“We’ve been doing a lot of work on our overall marketing approach and … understanding the consumer and connecting to the consumer as a key stepping-stone of our approach” in becoming “what I would call ‘margin-centric’ to ‘consumer-centric,” Van De Put told investors gathered at the Alliance Bernstein 37th Annual Strategic Conference June 2.
He explained when he took the company’s helm almost four years ago, Mondelēz had just completed a “very successful period where it was focused on margin expansion,” and was ready to transition to a more locally-based business model that delivered consistent, operational excellence to win with consumers.
To do that, the company reorganized, “came up with a good list of growth drivers and growth enablers,” shifted the culture to empower local teams and strengthened its supply chains – all moves that served Mondelēz well during the pandemic.
It also adopted a new marketing approach that more effectively communicates the company’s values and how its products meet consumers individual needs, Van De Put said.
He explained the first step in this transformation was “getting clear on what our brands stand for, what is their purpose, how do we drive that purpose, [and] how do we explain that to the consumers.”
Mondelēz’s answer was to increase to 60% its overall marketing investment in digital marketing – 35% of which is personalized – to drive “very high engagement,” Van De Put said.
Because “digital creative excellence is very different from TV or print,” and personalization requires a deeper understanding of consumers, he explained that Mondelēz also invested more heavily in better insights and analytics, and hired a marketing team that is digitally savvy and understands how today’s consumers communicate.
To provide sufficient support for the marketing team and new approach, Mondelēz is reinvesting half of its annual increase in gross profit into the business, including a stepped-up A&C investment, Van De Put said.
“You need to keep on investing in your brands and differentiating them and make sure that the consumer really keeps loving them,” he explained.
So far, this approach is paying off with strong returns on investment, Van De Put noted. He explained: “We’ve done a 14% improvement in the last five years per year, and last year was a real balanced year with a 25% improvement in our ROI in marketing. For instance, in creative, 50% of our creative is now in the top tier of creative scoring, and so that has been a big help in improving our ROI.”
He added the company “also worked hard on our partner ecosystem, the agencies we work with, and simplified it, made it more efficient and improved it.”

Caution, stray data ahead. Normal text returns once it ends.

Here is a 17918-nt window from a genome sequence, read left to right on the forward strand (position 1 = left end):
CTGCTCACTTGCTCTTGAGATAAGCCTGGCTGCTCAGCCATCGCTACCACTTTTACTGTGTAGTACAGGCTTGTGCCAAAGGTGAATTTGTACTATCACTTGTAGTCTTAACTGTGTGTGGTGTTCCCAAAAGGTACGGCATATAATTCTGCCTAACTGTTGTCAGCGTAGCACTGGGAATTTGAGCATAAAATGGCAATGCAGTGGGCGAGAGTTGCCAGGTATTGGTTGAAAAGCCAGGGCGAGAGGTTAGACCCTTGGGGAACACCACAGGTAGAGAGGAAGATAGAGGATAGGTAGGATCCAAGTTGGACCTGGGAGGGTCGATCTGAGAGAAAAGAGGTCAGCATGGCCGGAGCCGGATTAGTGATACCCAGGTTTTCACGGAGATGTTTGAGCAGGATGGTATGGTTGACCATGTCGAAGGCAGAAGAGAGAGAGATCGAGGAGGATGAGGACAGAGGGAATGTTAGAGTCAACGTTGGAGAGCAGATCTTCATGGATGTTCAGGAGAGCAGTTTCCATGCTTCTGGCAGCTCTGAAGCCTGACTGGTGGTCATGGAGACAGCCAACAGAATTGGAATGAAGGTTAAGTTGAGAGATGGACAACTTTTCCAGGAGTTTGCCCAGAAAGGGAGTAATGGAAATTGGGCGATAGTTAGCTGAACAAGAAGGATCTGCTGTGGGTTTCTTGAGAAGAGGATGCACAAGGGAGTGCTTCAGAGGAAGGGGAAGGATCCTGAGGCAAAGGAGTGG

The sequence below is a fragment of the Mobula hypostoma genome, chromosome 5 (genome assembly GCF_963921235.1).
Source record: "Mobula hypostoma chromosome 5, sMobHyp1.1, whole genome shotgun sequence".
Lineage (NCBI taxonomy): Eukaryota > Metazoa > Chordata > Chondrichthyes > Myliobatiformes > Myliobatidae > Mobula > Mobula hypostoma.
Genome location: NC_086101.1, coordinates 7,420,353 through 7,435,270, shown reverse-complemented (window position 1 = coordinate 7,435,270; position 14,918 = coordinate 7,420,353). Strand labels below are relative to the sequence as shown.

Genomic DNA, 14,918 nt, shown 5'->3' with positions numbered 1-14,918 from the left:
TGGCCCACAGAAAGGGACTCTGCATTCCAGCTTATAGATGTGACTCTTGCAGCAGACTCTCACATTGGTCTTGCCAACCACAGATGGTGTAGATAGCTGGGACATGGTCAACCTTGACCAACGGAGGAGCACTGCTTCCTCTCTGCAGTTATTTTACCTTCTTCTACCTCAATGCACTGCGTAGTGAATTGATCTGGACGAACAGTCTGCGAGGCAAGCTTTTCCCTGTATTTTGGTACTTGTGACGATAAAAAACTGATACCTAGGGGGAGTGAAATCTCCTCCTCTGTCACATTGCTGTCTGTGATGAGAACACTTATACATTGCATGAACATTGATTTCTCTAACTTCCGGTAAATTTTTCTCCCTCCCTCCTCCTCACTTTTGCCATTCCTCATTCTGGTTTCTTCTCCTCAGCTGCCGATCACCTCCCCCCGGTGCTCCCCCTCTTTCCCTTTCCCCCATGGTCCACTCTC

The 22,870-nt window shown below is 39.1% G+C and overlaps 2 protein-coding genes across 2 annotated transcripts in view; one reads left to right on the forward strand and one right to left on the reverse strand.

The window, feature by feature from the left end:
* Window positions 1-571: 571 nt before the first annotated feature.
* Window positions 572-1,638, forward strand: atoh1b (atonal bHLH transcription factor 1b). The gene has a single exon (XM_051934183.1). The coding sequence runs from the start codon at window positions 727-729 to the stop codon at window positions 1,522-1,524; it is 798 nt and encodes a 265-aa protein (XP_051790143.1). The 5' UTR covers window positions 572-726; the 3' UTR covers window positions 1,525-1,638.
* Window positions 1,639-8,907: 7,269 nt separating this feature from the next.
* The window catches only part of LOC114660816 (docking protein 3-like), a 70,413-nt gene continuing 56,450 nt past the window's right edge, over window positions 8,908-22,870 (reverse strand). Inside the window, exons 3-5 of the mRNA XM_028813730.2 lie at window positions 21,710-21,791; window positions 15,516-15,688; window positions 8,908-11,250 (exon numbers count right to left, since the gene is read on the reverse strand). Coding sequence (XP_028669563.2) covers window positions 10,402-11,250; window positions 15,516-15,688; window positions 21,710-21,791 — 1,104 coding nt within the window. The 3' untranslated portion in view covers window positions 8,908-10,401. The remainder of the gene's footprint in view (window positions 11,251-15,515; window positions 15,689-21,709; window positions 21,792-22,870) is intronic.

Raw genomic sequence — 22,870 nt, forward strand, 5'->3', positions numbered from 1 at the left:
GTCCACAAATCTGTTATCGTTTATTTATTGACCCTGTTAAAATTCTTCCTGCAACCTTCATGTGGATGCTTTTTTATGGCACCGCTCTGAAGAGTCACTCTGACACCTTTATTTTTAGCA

‘Where consumers buy around the world has been shifting’
In addition to expanding and fine-tuning its marketing efforts, Mondelēz also is exploring how to expand distribution beyond grocery, where it currently primarily plays.
“Where consumers buy around the world has been shifting a lot. It shifted one way before COVID. It shifted another way after – during COVID. We’ll see where we end up after COVID,” he said. But to ensure that Mondelēz is covered, Van De Put said the company is “shifting our presence and our focus from channel to channel and getting our fair share in every channel,” which is not the case, yet.
E-commerce will play a “big part” in this strategy with the “biggest opportunity” for the company focused on special e-packs and selling more volume per consumer through online.
“But then there are other channels, like discounters in Europe, traditional trade in emerging markets and clubs and c-stores in the US,” he added.
Other white spaces that Van De Put sees for Mondelēz are increasing premium offerings, such as in chocolate where Toblerone could take the lead, and entering adjacent categories to those in which the company already plays, including bars – both candy and health bars – and in cakes and pastries, which align closely with the company’s existing strength in biscuits.
Gum business: 'We are performing a strategic review'
Asked about the gum business, which includes brands such as Trident and Dentyne, CFO Luca Zaramella said: "We are performing a strategic review. As we said many times, the number one priority we have at this point in time is to fix the business and allow the business to return back close to 2019 levels, i.e. pre-COVID levels.
"Obviously, it is a business that has been disproportionately impacted by COVID, given the fact that it is consumed for the vast majority on the go. It has clearly a meaningful presence in developing market, allowing us to get scale. And for developed markets specifically, we are assessing whether there are other options than keeping and retaining the business. It is 5% of total revenue."
He added: "From a profit standpoint, given the reduction in size that we have faced in 2020, it is pretty much in line with the rest of the company at this point, so not disproportionately higher. But, as we said, we have to fix the business and then potentially assess whether there are other avenues for us to create more value for Mondelēz shareholders."